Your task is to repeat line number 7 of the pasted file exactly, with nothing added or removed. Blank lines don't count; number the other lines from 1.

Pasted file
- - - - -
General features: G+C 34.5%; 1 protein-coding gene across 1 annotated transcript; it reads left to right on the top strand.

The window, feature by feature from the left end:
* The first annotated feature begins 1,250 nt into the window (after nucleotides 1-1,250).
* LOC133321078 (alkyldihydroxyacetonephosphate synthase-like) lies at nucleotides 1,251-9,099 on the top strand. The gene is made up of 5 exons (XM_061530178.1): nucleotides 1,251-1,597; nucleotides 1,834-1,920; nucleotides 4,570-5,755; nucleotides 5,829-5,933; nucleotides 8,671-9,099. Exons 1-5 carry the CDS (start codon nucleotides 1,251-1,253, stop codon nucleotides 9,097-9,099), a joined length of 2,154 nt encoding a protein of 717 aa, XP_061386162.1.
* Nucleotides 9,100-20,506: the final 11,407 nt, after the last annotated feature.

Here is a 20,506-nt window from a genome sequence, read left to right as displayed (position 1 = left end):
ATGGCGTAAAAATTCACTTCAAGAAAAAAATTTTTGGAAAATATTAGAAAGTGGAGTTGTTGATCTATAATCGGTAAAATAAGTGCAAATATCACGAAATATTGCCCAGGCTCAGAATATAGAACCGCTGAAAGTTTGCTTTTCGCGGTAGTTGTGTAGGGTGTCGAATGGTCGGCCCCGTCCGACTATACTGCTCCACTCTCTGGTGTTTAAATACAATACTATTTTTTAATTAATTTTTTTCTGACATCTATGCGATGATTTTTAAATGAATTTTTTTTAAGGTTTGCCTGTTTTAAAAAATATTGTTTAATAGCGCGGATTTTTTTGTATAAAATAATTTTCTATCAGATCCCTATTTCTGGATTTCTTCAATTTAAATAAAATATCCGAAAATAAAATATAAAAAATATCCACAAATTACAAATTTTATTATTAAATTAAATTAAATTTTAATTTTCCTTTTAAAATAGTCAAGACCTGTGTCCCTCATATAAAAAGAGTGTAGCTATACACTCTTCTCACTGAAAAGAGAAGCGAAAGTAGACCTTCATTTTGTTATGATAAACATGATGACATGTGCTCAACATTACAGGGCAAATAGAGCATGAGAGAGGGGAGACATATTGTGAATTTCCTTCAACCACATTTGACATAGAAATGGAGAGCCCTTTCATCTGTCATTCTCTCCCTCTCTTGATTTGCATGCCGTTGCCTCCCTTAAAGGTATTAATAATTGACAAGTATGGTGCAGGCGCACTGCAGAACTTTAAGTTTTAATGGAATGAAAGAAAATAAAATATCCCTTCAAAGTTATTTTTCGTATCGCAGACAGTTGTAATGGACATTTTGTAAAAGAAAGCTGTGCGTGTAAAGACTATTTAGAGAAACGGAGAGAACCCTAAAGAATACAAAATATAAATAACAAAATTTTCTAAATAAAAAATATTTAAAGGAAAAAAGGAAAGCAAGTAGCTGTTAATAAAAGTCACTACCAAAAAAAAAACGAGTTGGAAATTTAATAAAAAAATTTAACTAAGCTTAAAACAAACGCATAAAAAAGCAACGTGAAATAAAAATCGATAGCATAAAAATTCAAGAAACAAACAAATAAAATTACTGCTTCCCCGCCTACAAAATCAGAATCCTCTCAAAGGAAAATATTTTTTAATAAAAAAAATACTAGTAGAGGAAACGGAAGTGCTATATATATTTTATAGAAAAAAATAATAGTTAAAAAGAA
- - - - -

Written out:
ATGGCGTAAAAATTCACTTCAAGAAAAAAATTTTTGGAAAATATTAGAAAGTGGAGTTGTTGATCTATAATCGGTAAAATAAGTGCAAATATCACGAAATATTGCCCAGGCTCAGAATATAGAACCGCTGAAAGTTTGCTTTTCGCGGTAGTTGTGTAGGGTGTCGAATGGTCGGCCCCGTCCGACTATACTGCTCCACTCTCTGGTGTTTAAATACAATACTATTTTTTAATTAATTTTTTTCTGACATCTATGCGATGATTTTTAAATGAATTTTTTTTAAGGTTTGCCTGTTTTAAAAAATATTGTTTAATAGCGCGGATTTTTTTGTATAAAATAATTTTCTATCAGATCCCTATTTCTGGATTTCTTCAATTTAAATAAAATATCCGAAAATAAAATATAAAAAATATCCACAAATTACAAATTTTATTATTAAATTAAATTAAATTTTAATTTTCCTTTTAAAATAGTCAAGACCTGTGTCCCTCATATAAAAAGAGTGTAGCTATACACTCTTCTCACTGAAAAGAGAAGCGAAAGTAGACCTTCATTTTGTTATGATAAACATGATGACATGTGCTCAACATTACAGGGCAAATAGAGCATGAGAGAGGGGAGACATATTGTGAATTTCCTTCAACCACATTTGACATAGAAATGGAGAGCCCTTTCATCTGTCATTCTCTCCCTCTCTTGATTTGCATGCCGTTGCCTCCCTTAAAGGTATTAATAATTGACAAGTATGGTGCAGGCGCACTGCAGAACTTTAAGTTTTAATGGAATGAAAGAAAATAAAATATCCCTTCAAAGTTATTTTTCGTATCGCAGACAGTTGTAATGGACATTTTGTAAAAGAAAGCTGTGCGTGTAAAGACTATTTAGAGAAACGGAGAGAACCCTAAAGAATACAAAATATAAATAACAAAATTTTCTAAATAAAAAATATTTAAAGGAAAAAAGGAAAGCAAGTAGCTGTTAATAAAAGTCACTACCAAAAAAAAAACGAGTTGGAAATTTAATAAAAAAATTTAACTAAGCTTAAAACAAACGCATAAAAAAGCAACGTGAAATAAAAATCGATAGCATAAAAATTCAAGAAACAAACAAATAAAATTACTGCTTCCCCGCCTACAAAATCAGAATCCTCTCAAAGGAAAATATTTTTTAATAAAAAAAATACTAGTAGAGGAAACGGAAGTGCTATATATATTTTATAGAAAAAAATAATAGTTAAAAAGAA